We're expecting to produce Jaguars, and we're constantly told that the only way to guarantee that is if we work harder and don't rock the boat. Last month, however, we walked out here after a worker committed suicide. Many workers felt this was the final straw. The walkout was the culmination of a whole host of grievances. Yet our union leaders quickly tried to dampen down these sparks of anger. They should have been encouraging, not discouraging, us to take more action and linking the issue to a fight over pay.
Ford workers now have to negotiate some of the strings at a local level. The bosses want to divide us plant from plant in the hope it will weaken any resistance. We should learn the opposite lesson-that, more than ever, rank and file workers need to organise and stick together across every plant.
FORD WORKER, Halewood
An eye opener on Tony Blair
SOME 150 people attended a lunchtime hustings meeting in Lambeth, south London, last week to hear Labour's candidates for mayor. It was a real eye opener on how deeply people hate Tony Blair. Ken Livingstone and Glenda Jackson addressed the meeting. Jackson was heckled by some of the audience when she claimed that Labour's plans for Public-Private Partnership for the tube were not privatisation.
The mood of the audience was very angry. Everyone who attacked privatisation on the railways and tubes or who spoke against the market went down well. A council tenant complained bitterly about the sell off of sections of the housing department.
Labour Party members were livid at Blair's attempts to block Livingstone. A local NUT official was furious at receiving a letter from her local MP supporting Frank Dobson. I'd never seen so clearly just how great the potential is for Livingstone's campaign to be a focus for all those opposed to Blair.
TONY PHILLIPS, South London
Easy to raise in workplace
THE KEN Livingstone issue has struck a real chord in my workplace. We have launched an open letter in east London for trade unionists and Labour Party members to sign in support of Livingstone. Nearly every member of my UNISON branch committee has put their name to it.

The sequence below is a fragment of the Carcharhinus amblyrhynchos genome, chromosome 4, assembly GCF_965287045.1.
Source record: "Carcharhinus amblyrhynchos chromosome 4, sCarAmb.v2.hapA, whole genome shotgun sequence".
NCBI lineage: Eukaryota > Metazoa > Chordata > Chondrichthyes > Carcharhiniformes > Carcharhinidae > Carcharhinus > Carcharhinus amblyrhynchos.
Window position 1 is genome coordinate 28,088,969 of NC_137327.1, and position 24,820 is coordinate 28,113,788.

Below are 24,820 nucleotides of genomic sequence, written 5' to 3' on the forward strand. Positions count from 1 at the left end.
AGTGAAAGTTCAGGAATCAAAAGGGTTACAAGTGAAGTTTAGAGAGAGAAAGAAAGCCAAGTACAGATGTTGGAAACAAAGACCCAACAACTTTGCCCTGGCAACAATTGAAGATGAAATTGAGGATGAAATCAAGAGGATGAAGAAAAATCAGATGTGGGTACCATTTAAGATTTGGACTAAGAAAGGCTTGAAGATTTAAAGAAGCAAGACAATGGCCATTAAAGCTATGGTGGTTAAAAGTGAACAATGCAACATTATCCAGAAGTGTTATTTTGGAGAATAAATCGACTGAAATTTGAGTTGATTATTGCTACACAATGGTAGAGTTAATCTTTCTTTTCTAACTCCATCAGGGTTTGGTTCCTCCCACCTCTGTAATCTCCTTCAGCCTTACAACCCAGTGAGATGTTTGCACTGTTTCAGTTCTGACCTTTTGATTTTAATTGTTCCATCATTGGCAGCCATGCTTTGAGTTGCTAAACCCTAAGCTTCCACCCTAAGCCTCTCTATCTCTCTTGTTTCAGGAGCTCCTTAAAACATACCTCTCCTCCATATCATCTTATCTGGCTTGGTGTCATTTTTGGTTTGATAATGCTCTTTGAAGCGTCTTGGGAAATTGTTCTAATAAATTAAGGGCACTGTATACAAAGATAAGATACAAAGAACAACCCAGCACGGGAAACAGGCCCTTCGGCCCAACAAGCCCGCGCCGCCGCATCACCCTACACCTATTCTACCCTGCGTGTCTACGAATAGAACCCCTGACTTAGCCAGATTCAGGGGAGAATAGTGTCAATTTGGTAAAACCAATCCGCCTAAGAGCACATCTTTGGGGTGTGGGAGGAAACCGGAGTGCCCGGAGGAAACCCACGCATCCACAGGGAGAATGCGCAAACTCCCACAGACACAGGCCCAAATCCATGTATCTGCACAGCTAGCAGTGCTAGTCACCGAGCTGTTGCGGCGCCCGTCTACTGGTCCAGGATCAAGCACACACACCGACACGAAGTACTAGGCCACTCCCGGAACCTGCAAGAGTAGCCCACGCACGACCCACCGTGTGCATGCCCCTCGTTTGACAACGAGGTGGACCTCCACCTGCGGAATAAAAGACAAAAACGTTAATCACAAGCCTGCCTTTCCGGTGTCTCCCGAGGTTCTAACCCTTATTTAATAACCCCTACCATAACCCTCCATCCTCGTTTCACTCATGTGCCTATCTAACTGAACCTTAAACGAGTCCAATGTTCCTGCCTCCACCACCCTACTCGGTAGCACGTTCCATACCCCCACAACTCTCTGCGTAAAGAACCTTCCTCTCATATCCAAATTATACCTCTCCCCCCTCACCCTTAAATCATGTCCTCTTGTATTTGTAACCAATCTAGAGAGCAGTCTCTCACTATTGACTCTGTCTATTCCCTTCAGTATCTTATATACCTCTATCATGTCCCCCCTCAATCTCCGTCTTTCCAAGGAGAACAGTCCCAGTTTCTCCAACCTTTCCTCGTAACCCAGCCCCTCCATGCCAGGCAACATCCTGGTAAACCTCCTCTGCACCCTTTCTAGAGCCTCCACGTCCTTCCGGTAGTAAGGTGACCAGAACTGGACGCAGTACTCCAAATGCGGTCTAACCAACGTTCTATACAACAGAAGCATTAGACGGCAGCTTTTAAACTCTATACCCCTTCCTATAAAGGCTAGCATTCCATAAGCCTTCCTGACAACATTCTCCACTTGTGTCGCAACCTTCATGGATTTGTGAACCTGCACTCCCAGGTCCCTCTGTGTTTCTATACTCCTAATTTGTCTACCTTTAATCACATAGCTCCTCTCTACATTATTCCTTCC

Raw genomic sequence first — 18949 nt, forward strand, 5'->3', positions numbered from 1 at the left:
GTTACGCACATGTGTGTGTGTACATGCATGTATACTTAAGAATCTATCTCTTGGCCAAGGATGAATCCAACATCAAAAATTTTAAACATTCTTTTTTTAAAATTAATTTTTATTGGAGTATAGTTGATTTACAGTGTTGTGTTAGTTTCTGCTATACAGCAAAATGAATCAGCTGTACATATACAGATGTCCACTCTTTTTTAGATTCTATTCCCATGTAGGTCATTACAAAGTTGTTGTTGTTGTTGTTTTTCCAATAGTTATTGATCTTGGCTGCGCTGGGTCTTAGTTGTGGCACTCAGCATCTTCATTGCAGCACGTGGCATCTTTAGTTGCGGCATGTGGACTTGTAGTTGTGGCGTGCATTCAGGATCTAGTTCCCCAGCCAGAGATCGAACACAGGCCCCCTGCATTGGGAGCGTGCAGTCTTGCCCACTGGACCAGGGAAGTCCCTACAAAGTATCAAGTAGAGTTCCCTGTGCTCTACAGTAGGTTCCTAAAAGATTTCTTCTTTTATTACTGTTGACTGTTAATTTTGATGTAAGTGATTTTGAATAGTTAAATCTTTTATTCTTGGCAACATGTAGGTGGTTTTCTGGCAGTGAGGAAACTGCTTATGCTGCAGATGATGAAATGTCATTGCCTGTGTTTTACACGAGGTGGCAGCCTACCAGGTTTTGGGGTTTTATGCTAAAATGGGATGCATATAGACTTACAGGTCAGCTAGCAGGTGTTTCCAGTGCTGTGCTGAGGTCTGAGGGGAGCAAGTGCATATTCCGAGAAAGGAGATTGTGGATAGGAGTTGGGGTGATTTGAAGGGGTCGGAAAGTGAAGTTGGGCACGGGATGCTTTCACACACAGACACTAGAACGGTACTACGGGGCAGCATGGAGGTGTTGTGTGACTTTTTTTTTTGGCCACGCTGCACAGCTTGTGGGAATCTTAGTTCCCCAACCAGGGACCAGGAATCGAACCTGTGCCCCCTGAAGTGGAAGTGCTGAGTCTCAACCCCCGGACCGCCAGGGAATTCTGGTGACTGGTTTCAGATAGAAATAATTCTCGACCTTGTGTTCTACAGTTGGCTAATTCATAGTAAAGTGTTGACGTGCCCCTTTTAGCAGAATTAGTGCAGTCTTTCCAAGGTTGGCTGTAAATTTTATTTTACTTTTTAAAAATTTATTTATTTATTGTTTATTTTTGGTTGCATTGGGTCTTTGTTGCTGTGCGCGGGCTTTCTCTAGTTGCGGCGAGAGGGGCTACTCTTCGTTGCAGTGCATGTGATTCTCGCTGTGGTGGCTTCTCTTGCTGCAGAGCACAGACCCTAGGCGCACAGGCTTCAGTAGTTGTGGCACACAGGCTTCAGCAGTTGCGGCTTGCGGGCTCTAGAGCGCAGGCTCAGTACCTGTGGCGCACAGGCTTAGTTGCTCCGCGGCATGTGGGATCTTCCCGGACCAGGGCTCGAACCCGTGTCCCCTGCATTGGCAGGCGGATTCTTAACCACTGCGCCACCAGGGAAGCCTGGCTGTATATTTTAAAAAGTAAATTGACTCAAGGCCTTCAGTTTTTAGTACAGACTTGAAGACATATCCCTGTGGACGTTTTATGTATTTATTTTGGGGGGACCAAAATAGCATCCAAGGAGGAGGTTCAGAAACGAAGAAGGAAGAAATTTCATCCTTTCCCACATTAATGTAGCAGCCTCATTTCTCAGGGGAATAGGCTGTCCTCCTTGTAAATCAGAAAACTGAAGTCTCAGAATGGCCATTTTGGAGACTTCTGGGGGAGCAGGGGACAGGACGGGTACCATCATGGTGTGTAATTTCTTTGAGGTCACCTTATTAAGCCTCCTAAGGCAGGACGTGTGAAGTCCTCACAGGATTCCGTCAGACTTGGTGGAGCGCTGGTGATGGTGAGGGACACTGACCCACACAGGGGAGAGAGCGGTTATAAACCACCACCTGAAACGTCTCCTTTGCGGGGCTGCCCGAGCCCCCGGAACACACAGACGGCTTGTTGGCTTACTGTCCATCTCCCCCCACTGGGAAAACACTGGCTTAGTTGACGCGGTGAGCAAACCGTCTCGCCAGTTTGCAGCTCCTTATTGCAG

Our union branch has also agreed to back Livingstone, circulate publicity, work with other local union branches to organise a hustings, and get the open letter published in the local east London paper. Every trade unionist can do this. The issue is easy to raise in workplaces because the contest is about more than just tube privatisation. It is turning into a referendum on New Labour.
SAM BIRNIE, East London
Mood for change on the buses
IT HAS been encouraging to see the reports in Socialist Worker of the recent bus strikes at Centre West and action by other bus workers. I am a driver with First Aberdeen, part of the First Group company, and we face similar attacks. We're forced into long working hours and terrible shift patterns. New drivers are discriminated against with worse terms and conditions.
There is the potential for strike action right across the industry. Our bosses are panicking at the thought of united action across First Group. Why don't our TGWU union leaders call a national day of action in support of the Centre West strikes? But union leaders seem more interested in cosy deals than in fighting. So we need to get organised ourselves. I've sent a message of support to the strikers at Centre West and this week I am raising solidarity in my TGWU union branch.
BUS WORKER, Aberdeen
Film is attack on capitalism
HELEN Shooter's review of the film Fight Club missed the point completely. The film is a scathing critique of capitalism and the fake liberalism it surrounds itself with. The central character, played by Ed Norton, is disgusted by his job in a car company which cynically gambles with people's lives. The Fight Club allows such men to vent their anguish on one another, playing roles that are unachievable in day to day life.
In many respects the film is a satire on the so called 'male crisis', which Susan Faludi depicts in her book Stiffed. It is also about the nasty way in which advertising pushes a type of 'beauty' to which people have to conform. Fight Club is a plea for civilised values and a protest against the deadening anguish that capitalism puts people through. It would be a mistake for socialists to dismiss it.
R SEYMOUR, South London